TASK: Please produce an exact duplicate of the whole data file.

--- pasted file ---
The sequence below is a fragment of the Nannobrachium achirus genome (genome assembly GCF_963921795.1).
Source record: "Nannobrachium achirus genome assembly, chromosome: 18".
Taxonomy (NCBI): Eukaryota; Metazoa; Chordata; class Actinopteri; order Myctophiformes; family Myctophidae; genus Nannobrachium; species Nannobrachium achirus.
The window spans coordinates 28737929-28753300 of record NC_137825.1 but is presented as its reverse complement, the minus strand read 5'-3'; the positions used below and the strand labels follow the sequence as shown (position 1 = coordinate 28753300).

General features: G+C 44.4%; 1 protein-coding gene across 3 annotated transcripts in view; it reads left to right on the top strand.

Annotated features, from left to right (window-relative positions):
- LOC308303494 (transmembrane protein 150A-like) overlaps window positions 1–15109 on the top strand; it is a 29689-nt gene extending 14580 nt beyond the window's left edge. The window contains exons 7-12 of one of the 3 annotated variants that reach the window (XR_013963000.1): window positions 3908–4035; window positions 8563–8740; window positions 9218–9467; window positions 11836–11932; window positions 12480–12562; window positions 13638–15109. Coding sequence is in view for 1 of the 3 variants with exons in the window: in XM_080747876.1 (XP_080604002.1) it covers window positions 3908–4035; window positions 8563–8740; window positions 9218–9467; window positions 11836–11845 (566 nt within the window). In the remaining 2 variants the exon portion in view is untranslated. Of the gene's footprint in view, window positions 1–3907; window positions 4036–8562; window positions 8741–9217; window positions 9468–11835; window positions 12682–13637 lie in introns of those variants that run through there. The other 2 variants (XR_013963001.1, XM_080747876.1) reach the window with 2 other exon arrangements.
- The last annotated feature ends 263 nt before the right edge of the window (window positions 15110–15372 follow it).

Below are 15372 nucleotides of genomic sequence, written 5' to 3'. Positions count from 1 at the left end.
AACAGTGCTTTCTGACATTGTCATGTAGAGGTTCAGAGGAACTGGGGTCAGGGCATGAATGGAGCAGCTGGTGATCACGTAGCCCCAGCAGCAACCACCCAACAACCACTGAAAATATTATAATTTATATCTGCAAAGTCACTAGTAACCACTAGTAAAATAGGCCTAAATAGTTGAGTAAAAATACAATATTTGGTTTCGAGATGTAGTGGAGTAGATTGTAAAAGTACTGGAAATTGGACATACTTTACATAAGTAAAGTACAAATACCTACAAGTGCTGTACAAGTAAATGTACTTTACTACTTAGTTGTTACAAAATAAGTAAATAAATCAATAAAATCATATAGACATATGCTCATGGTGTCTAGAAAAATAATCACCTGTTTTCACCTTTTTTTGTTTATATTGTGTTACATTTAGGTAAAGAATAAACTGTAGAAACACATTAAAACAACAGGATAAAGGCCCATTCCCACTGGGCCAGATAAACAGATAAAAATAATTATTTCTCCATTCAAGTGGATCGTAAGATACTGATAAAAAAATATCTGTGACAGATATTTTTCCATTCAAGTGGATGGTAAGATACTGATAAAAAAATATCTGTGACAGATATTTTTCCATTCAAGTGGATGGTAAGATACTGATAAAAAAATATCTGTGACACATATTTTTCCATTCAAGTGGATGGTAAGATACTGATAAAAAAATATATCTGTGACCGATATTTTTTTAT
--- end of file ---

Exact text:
The sequence below is a fragment of the Nannobrachium achirus genome (genome assembly GCF_963921795.1).
Source record: "Nannobrachium achirus genome assembly, chromosome: 18".
Taxonomy (NCBI): Eukaryota; Metazoa; Chordata; class Actinopteri; order Myctophiformes; family Myctophidae; genus Nannobrachium; species Nannobrachium achirus.
The window spans coordinates 28737929-28753300 of record NC_137825.1 but is presented as its reverse complement, the minus strand read 5'-3'; the positions used below and the strand labels follow the sequence as shown (position 1 = coordinate 28753300).

General features: G+C 44.4%; 1 protein-coding gene across 3 annotated transcripts in view; it reads left to right on the top strand.

Annotated features, from left to right (window-relative positions):
- LOC308303494 (transmembrane protein 150A-like) overlaps window positions 1–15109 on the top strand; it is a 29689-nt gene extending 14580 nt beyond the window's left edge. The window contains exons 7-12 of one of the 3 annotated variants that reach the window (XR_013963000.1): window positions 3908–4035; window positions 8563–8740; window positions 9218–9467; window positions 11836–11932; window positions 12480–12562; window positions 13638–15109. Coding sequence is in view for 1 of the 3 variants with exons in the window: in XM_080747876.1 (XP_080604002.1) it covers window positions 3908–4035; window positions 8563–8740; window positions 9218–9467; window positions 11836–11845 (566 nt within the window). In the remaining 2 variants the exon portion in view is untranslated. Of the gene's footprint in view, window positions 1–3907; window positions 4036–8562; window positions 8741–9217; window positions 9468–11835; window positions 12682–13637 lie in introns of those variants that run through there. The other 2 variants (XR_013963001.1, XM_080747876.1) reach the window with 2 other exon arrangements.
- The last annotated feature ends 263 nt before the right edge of the window (window positions 15110–15372 follow it).

Below are 15372 nucleotides of genomic sequence, written 5' to 3'. Positions count from 1 at the left end.
AACAGTGCTTTCTGACATTGTCATGTAGAGGTTCAGAGGAACTGGGGTCAGGGCATGAATGGAGCAGCTGGTGATCACGTAGCCCCAGCAGCAACCACCCAACAACCACTGAAAATATTATAATTTATATCTGCAAAGTCACTAGTAACCACTAGTAAAATAGGCCTAAATAGTTGAGTAAAAATACAATATTTGGTTTCGAGATGTAGTGGAGTAGATTGTAAAAGTACTGGAAATTGGACATACTTTACATAAGTAAAGTACAAATACCTACAAGTGCTGTACAAGTAAATGTACTTTACTACTTAGTTGTTACAAAATAAGTAAATAAATCAATAAAATCATATAGACATATGCTCATGGTGTCTAGAAAAATAATCACCTGTTTTCACCTTTTTTTGTTTATATTGTGTTACATTTAGGTAAAGAATAAACTGTAGAAACACATTAAAACAACAGGATAAAGGCCCATTCCCACTGGGCCAGATAAACAGATAAAAATAATTATTTCTCCATTCAAGTGGATCGTAAGATACTGATAAAAAAATATCTGTGACAGATATTTTTCCATTCAAGTGGATGGTAAGATACTGATAAAAAAATATCTGTGACAGATATTTTTCCATTCAAGTGGATGGTAAGATACTGATAAAAAAATATCTGTGACACATATTTTTCCATTCAAGTGGATGGTAAGATACTGATAAAAAAATATATCTGTGACCGATATTTTTTTAT